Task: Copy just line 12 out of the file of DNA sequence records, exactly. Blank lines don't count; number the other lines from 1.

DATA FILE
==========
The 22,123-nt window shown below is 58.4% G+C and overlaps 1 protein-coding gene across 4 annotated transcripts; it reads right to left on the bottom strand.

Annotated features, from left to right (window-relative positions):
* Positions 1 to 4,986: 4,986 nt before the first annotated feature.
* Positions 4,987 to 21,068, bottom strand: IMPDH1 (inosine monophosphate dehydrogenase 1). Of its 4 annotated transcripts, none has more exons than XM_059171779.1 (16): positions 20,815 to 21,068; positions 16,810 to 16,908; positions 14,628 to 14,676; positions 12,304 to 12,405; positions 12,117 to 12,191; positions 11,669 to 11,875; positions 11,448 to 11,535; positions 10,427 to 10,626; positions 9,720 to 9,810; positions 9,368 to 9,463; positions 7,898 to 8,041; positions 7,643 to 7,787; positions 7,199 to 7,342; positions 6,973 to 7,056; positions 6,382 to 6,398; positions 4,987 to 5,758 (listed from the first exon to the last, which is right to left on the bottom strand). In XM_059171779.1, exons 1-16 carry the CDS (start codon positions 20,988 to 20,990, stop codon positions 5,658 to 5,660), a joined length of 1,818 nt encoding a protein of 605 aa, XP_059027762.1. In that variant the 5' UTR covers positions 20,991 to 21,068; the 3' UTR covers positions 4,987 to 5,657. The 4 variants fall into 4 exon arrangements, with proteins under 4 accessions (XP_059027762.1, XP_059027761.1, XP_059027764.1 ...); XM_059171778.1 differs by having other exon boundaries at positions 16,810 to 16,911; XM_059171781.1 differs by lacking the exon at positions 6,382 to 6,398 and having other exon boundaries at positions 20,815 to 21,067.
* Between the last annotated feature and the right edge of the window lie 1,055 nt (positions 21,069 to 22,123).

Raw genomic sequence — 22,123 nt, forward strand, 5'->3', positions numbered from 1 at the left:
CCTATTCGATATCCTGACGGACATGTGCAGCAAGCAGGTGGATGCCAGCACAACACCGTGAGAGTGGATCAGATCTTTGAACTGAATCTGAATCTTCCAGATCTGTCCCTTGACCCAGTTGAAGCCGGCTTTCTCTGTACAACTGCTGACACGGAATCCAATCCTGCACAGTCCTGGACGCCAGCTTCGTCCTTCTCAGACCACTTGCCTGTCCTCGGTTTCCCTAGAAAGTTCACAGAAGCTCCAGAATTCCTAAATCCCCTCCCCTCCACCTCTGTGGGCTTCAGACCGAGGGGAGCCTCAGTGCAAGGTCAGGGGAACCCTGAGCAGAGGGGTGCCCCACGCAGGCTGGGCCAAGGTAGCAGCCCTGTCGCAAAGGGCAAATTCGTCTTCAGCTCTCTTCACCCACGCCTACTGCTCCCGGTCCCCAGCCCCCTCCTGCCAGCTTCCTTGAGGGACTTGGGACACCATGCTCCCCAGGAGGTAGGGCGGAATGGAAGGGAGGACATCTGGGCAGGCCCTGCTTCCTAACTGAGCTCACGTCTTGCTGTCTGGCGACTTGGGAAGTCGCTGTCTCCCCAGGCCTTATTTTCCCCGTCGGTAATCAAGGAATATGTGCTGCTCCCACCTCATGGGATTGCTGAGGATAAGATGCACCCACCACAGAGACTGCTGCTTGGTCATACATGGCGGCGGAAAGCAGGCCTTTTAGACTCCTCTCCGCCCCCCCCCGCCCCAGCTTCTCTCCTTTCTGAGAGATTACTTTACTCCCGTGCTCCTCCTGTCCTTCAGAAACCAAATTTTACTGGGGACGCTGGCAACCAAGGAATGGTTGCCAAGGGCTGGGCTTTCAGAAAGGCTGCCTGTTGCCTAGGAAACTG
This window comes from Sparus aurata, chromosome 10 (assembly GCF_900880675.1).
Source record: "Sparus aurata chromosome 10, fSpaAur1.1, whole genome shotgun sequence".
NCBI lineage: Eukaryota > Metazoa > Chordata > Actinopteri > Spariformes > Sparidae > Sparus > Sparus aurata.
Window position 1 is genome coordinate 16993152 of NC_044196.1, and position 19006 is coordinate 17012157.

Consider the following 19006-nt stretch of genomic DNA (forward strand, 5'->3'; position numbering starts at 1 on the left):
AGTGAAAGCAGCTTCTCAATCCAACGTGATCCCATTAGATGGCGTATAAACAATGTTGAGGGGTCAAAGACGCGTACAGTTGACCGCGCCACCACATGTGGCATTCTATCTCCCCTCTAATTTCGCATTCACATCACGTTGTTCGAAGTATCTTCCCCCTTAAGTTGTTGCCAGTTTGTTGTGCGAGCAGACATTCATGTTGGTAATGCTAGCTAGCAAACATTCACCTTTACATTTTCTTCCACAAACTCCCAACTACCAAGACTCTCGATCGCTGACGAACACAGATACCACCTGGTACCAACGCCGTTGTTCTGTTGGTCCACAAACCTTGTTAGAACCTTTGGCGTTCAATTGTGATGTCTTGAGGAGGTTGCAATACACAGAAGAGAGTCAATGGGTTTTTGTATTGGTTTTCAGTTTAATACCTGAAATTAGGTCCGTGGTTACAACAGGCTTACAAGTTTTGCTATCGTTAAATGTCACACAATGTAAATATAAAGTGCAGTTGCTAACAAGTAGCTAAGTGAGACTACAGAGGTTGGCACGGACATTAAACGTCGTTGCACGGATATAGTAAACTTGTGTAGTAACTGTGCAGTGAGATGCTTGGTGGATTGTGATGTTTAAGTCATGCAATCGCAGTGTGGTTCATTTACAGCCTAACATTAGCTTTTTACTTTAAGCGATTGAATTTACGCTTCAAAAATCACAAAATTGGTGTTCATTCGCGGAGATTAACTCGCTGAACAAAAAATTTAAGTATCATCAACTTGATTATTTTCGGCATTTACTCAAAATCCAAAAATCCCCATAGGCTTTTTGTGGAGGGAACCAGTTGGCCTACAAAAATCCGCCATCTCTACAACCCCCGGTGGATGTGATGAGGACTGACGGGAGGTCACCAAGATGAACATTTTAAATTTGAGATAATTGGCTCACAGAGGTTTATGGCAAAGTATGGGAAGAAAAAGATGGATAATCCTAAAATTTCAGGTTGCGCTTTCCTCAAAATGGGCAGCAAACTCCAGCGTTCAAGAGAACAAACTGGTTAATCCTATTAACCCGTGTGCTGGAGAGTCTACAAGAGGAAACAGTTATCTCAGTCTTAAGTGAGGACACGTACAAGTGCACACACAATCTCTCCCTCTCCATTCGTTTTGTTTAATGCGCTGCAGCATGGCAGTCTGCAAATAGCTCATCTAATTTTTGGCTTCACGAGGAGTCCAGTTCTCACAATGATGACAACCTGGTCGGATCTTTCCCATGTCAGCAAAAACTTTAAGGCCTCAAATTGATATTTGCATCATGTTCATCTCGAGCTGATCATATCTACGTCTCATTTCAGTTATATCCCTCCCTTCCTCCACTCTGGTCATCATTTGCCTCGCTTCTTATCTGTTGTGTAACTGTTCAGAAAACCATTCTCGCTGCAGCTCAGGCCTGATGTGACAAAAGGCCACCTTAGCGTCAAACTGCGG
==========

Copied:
Consider the following 19006-nt stretch of genomic DNA (forward strand, 5'->3'; position numbering starts at 1 on the left):